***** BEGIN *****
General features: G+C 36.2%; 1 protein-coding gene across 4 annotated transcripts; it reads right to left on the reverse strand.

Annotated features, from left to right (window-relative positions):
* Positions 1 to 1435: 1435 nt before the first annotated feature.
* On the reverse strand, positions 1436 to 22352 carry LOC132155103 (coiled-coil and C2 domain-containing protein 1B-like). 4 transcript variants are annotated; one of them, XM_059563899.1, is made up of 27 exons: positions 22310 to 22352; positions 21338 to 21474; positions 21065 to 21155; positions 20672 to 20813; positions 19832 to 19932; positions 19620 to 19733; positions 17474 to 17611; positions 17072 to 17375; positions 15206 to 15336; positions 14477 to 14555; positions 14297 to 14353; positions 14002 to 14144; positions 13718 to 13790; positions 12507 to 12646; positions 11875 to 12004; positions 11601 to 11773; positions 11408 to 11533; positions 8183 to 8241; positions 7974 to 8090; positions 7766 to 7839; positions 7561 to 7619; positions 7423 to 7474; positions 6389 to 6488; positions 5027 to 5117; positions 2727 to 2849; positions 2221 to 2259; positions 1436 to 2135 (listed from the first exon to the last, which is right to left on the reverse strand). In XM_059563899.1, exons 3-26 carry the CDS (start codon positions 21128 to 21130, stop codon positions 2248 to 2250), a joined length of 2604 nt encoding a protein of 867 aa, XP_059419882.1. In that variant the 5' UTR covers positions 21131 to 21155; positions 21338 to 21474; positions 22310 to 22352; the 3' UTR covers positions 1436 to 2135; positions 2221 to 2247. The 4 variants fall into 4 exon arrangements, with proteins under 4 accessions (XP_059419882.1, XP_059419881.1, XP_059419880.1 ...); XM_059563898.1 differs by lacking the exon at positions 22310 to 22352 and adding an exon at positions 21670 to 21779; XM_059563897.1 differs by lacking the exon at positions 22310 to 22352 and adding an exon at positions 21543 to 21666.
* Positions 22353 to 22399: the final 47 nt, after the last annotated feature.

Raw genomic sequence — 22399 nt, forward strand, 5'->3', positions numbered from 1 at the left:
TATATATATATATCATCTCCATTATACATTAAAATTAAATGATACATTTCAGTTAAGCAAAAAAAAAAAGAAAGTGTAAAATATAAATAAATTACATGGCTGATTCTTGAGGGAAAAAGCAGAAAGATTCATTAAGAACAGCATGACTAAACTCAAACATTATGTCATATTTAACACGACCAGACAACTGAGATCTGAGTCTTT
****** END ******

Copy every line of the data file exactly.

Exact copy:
General features: G+C 36.2%; 1 protein-coding gene across 4 annotated transcripts; it reads right to left on the reverse strand.

Annotated features, from left to right (window-relative positions):
* Positions 1 to 1435: 1435 nt before the first annotated feature.
* On the reverse strand, positions 1436 to 22352 carry LOC132155103 (coiled-coil and C2 domain-containing protein 1B-like). 4 transcript variants are annotated; one of them, XM_059563899.1, is made up of 27 exons: positions 22310 to 22352; positions 21338 to 21474; positions 21065 to 21155; positions 20672 to 20813; positions 19832 to 19932; positions 19620 to 19733; positions 17474 to 17611; positions 17072 to 17375; positions 15206 to 15336; positions 14477 to 14555; positions 14297 to 14353; positions 14002 to 14144; positions 13718 to 13790; positions 12507 to 12646; positions 11875 to 12004; positions 11601 to 11773; positions 11408 to 11533; positions 8183 to 8241; positions 7974 to 8090; positions 7766 to 7839; positions 7561 to 7619; positions 7423 to 7474; positions 6389 to 6488; positions 5027 to 5117; positions 2727 to 2849; positions 2221 to 2259; positions 1436 to 2135 (listed from the first exon to the last, which is right to left on the reverse strand). In XM_059563899.1, exons 3-26 carry the CDS (start codon positions 21128 to 21130, stop codon positions 2248 to 2250), a joined length of 2604 nt encoding a protein of 867 aa, XP_059419882.1. In that variant the 5' UTR covers positions 21131 to 21155; positions 21338 to 21474; positions 22310 to 22352; the 3' UTR covers positions 1436 to 2135; positions 2221 to 2247. The 4 variants fall into 4 exon arrangements, with proteins under 4 accessions (XP_059419882.1, XP_059419881.1, XP_059419880.1 ...); XM_059563898.1 differs by lacking the exon at positions 22310 to 22352 and adding an exon at positions 21670 to 21779; XM_059563897.1 differs by lacking the exon at positions 22310 to 22352 and adding an exon at positions 21543 to 21666.
* Positions 22353 to 22399: the final 47 nt, after the last annotated feature.

Raw genomic sequence — 22399 nt, forward strand, 5'->3', positions numbered from 1 at the left:
TATATATATATATCATCTCCATTATACATTAAAATTAAATGATACATTTCAGTTAAGCAAAAAAAAAAAGAAAGTGTAAAATATAAATAAATTACATGGCTGATTCTTGAGGGAAAAAGCAGAAAGATTCATTAAGAACAGCATGACTAAACTCAAACATTATGTCATATTTAACACGACCAGACAACTGAGATCTGAGTCTTT